A group of Parnell residents may glamp on the site of a planned national Erebus memorial in an attempt to stop construction, which begins next week.
The construction of the memorial in a section of Dove-Myer Robinson Park, better known as the Parnell Rose Gardens, comes more than 40 years after Air New Zealand flight 901 crashed into Mt Erebus in Antarctica on 28 November, 1979, killing all 257 on board.
It will honour those who died in the tragedy, as well as the people involved in the recovery of their bodies from the mountain.
But last month, the Save Robbies Park group posted a picture of a glamping-style tent on the lawn where the memorial is to be built along with a message that read: “Back to work blues? Don’t pack the tent away! Come and join us in Auckland’s best camp ground. Starting in Feb – sooner if required!”
“If they plan to start building – we plan to start protesting,” it continued.
“This structure has no place on this site. Future Aucklanders need this land preserved. The history, both European and Maori has completely been overlooked by the very people who are meant to protect it. There are other more meaningful places that can housed [sic] Erebus Memorial and they need to start looking into them. Besides – who doesn’t like camping!”
In a Facebook post yesterday, the group encouraged those opposed to the memorial to share their views with contractors who were meeting at the site.
“No one is giving up in the fight to save this special space”, the post read.
Later in the day, the group posted a photograph, which appeared to have been taken from behind a tree, showing a group of men standing on the lawn.
Another photo showing that a sign in the park announcing the commencement of work had been defaced was also posted on the Facebook page.
Save Robbies Park spokesperson Jo Malcolm is yet to respond to RNZ’s request for comment.
The 945sqm lawn in a section of Parnell’s Dove-Myer Robinson Park was selected for the location of the memorial back in 2018.
But landowner consent to build the memorial was delayed – in part due to strong opposition from some residents of the affluent Auckland suburb who said the memorial would “destroy” the park.
In November 2020, the Waitematā Local Board voted four to three in favour of granting landowner consent after nearly six hours of debate.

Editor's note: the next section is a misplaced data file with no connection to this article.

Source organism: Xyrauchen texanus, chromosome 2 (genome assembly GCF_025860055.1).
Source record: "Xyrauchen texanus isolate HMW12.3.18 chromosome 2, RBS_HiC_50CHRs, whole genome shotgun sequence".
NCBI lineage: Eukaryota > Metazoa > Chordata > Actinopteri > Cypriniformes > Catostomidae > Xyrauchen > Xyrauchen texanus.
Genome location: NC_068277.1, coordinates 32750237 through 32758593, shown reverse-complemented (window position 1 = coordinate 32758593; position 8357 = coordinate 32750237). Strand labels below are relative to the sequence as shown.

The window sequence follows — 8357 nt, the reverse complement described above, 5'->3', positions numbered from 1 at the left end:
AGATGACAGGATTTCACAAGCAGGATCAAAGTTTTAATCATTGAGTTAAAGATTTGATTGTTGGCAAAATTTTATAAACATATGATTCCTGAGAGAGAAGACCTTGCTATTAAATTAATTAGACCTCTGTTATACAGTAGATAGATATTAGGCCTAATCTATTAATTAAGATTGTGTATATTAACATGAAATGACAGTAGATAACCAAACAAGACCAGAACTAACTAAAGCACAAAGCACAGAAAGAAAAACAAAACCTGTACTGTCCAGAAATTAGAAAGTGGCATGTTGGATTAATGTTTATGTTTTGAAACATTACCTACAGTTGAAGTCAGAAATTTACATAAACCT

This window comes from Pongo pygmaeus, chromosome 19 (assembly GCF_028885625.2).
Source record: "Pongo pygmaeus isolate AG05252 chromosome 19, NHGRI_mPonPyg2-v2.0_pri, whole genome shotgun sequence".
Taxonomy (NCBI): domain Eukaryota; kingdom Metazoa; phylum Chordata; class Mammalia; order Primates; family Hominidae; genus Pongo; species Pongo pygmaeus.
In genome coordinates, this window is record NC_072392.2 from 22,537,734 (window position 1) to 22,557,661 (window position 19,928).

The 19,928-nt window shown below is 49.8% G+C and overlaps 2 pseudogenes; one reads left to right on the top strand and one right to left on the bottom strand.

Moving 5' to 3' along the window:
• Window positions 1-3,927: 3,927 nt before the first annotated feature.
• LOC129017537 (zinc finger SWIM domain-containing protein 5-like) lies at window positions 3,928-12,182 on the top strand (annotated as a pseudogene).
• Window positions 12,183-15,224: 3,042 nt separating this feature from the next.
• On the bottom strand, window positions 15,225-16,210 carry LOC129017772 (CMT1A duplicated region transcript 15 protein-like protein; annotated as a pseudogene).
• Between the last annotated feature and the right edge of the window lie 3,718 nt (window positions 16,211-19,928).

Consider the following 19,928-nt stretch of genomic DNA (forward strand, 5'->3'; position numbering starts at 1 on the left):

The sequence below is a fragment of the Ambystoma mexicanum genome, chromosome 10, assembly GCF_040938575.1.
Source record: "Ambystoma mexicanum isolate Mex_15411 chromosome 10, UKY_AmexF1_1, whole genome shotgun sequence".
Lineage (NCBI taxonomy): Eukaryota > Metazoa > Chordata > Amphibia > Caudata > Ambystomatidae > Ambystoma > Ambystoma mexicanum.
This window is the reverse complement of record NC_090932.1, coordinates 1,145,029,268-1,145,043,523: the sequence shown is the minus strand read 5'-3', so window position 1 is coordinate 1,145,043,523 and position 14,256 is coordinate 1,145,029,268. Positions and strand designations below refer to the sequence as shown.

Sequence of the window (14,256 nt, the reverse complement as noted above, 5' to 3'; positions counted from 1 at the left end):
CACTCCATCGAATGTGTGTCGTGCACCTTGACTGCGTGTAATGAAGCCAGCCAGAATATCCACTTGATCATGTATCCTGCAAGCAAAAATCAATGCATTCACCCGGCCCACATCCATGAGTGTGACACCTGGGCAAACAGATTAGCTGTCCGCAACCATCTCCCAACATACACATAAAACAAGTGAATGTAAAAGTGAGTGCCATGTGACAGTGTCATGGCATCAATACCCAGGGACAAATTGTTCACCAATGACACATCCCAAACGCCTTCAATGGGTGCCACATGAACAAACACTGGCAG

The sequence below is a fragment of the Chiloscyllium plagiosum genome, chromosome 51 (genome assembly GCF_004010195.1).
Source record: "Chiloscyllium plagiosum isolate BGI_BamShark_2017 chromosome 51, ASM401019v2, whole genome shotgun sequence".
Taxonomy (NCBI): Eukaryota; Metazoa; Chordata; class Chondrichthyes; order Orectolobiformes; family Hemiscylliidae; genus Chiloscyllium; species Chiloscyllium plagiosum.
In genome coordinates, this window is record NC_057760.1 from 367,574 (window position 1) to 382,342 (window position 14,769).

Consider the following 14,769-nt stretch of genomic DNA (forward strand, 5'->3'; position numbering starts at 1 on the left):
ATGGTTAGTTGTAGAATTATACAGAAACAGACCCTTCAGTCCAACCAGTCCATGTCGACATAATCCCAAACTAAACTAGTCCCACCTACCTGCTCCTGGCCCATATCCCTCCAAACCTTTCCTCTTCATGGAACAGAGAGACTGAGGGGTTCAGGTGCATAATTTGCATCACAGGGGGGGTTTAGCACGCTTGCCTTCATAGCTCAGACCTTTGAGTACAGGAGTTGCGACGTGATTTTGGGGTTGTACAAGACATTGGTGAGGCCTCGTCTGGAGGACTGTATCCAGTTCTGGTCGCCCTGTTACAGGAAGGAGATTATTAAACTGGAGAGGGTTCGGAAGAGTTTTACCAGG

Meanwhile, another group was recently established to oppose the memorial.
Auckland man Paul Baragwanath has been quoted in the Hobson magazine as a member of the group, called the Mataherehere-Taurarua working group. It’s unclear what action the group will take to stop construction of the memorial.
The group appears to be named after Mataherehere pā, which was located at the end of a headland that extended from the present park area into the Waitematā Harbour, but was destroyed in the early 1900s to make way for the construction of railway lines and Tamaki Drive. Taurarua is the area also known as Judges Bay.
It is unclear who other members of the group are, or if any of them whakapapa to the Marutūāhu iwi collective, which has ties to the Parnell area.
A spokesman for the iwi collective told RNZ he did not know who the other members of the working group were, but said Baragwanath did not whakapapa to iwi in the collective.
The Ngāti Whātua Orākei Trust has supported the use of the site for the memorial since 2018, and is not associated with Baragwanath’s group, a spokesman for the Trust said.
“I understand he is approaching individuals within Ngāti Whātua Orākei and in the wider Ngāti Whātua iwi to seek their support”, the spokesman said.
Baragwanath is yet to respond to RNZ’s request for comment.
The Ministry for Arts, Culture and Heritage would not say if Baragwanath’s Mataherehere-Taurarua working group, or any other group had made any legal attempt to stop the memorial being built at the Parnell location.
According to the Ministry, construction at the site will take about six months, with site set-up beginning next week.